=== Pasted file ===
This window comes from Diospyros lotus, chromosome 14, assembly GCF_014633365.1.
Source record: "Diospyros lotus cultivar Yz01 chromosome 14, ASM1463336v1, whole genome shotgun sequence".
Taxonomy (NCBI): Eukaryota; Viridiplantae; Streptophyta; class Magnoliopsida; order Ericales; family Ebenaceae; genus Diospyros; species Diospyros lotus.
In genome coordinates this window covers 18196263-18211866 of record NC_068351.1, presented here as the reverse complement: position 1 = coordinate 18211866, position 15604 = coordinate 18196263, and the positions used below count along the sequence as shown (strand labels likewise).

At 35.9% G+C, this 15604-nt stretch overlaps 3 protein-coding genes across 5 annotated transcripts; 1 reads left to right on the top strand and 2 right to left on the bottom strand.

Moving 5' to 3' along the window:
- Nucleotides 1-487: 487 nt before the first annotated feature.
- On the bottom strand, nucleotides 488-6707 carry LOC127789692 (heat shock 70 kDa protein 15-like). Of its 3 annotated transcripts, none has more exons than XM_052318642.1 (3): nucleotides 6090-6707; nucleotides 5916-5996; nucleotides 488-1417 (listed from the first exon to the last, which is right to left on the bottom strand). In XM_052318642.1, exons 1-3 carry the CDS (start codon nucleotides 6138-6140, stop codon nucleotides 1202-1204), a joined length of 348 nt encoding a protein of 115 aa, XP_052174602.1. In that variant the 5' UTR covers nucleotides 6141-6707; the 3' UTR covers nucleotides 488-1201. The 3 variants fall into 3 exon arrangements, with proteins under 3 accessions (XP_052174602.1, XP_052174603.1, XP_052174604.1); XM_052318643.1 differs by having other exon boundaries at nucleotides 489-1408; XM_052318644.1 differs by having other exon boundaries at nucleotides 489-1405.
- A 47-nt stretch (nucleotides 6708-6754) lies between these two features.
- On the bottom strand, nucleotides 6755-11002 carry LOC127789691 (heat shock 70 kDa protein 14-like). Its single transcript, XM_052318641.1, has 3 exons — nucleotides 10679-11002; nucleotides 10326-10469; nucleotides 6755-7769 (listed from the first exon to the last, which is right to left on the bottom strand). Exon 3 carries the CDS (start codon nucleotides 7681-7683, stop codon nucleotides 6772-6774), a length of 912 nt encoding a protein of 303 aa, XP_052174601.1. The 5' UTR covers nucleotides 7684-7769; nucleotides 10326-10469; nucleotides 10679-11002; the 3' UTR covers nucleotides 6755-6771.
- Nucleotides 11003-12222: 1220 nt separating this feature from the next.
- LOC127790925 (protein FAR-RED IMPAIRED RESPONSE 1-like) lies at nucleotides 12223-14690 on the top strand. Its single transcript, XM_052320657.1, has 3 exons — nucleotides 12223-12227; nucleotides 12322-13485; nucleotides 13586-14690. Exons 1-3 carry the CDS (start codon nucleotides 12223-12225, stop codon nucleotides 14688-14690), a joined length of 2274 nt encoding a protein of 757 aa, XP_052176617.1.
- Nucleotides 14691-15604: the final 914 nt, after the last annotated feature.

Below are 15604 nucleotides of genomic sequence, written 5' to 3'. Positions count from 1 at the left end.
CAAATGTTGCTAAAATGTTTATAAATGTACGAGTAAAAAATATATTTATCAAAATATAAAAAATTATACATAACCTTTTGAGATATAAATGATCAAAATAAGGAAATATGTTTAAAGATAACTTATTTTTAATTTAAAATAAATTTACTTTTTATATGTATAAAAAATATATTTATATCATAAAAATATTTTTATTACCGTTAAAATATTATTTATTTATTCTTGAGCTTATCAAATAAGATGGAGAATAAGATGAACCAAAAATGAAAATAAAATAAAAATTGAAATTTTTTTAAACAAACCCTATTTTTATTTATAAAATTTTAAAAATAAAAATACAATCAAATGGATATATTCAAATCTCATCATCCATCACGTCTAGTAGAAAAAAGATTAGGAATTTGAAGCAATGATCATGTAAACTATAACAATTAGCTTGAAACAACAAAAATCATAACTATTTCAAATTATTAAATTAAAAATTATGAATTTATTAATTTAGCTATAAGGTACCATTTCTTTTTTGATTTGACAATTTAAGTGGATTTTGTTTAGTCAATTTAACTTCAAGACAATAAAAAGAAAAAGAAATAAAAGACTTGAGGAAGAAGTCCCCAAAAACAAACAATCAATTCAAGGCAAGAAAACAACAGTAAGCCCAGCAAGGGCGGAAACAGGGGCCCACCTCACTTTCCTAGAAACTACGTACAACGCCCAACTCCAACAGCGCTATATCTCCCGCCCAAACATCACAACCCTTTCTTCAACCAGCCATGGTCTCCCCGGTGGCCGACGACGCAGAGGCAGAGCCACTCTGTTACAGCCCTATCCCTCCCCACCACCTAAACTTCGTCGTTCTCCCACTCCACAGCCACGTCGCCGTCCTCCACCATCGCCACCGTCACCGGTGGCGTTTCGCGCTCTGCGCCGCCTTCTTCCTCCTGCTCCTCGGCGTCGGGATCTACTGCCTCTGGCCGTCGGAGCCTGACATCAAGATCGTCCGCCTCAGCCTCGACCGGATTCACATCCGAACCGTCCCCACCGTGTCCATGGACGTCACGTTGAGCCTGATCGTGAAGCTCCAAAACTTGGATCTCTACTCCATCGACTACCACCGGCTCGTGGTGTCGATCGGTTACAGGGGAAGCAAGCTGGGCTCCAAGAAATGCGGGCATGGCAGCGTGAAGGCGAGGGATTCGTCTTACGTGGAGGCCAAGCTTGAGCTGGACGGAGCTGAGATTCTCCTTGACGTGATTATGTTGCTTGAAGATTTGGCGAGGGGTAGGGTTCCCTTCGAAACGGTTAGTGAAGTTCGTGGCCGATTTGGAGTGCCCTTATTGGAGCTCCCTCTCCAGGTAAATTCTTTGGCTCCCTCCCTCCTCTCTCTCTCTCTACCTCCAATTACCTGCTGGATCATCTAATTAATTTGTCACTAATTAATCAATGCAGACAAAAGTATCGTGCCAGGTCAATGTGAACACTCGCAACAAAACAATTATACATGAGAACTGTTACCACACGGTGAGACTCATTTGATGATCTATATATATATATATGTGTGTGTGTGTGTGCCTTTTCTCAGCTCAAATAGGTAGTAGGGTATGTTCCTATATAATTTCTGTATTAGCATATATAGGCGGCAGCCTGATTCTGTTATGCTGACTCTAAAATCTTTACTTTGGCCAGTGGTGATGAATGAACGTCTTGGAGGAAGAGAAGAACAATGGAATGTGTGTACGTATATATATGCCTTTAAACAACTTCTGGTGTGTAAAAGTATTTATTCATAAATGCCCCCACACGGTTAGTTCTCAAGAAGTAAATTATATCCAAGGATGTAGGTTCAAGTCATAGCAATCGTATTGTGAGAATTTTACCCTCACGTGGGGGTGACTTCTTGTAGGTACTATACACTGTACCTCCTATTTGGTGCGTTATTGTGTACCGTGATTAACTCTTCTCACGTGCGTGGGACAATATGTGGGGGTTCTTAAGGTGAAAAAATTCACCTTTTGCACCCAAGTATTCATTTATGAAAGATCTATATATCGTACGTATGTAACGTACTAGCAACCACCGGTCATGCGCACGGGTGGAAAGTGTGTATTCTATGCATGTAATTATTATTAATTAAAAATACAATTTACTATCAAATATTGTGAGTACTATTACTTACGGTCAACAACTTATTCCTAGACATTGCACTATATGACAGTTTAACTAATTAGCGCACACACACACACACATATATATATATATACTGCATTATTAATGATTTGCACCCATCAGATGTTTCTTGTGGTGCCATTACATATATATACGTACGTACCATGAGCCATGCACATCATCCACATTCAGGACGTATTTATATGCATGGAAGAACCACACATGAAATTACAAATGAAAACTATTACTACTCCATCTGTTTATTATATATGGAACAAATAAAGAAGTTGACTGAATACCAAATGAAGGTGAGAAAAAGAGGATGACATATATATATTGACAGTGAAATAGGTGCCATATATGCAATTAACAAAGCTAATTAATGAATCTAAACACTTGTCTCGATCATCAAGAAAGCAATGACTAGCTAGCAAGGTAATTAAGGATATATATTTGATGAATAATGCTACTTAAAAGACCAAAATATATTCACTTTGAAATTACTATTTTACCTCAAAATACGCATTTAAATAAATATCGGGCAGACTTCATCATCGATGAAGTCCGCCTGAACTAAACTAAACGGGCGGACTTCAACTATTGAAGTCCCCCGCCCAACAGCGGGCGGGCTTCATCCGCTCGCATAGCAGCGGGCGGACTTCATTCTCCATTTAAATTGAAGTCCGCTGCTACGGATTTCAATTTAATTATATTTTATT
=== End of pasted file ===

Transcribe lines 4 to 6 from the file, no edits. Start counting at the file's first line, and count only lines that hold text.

In genome coordinates this window covers 18196263-18211866 of record NC_068351.1, presented here as the reverse complement: position 1 = coordinate 18211866, position 15604 = coordinate 18196263, and the positions used below count along the sequence as shown (strand labels likewise).

At 35.9% G+C, this 15604-nt stretch overlaps 3 protein-coding genes across 5 annotated transcripts; 1 reads left to right on the top strand and 2 right to left on the bottom strand.

Moving 5' to 3' along the window: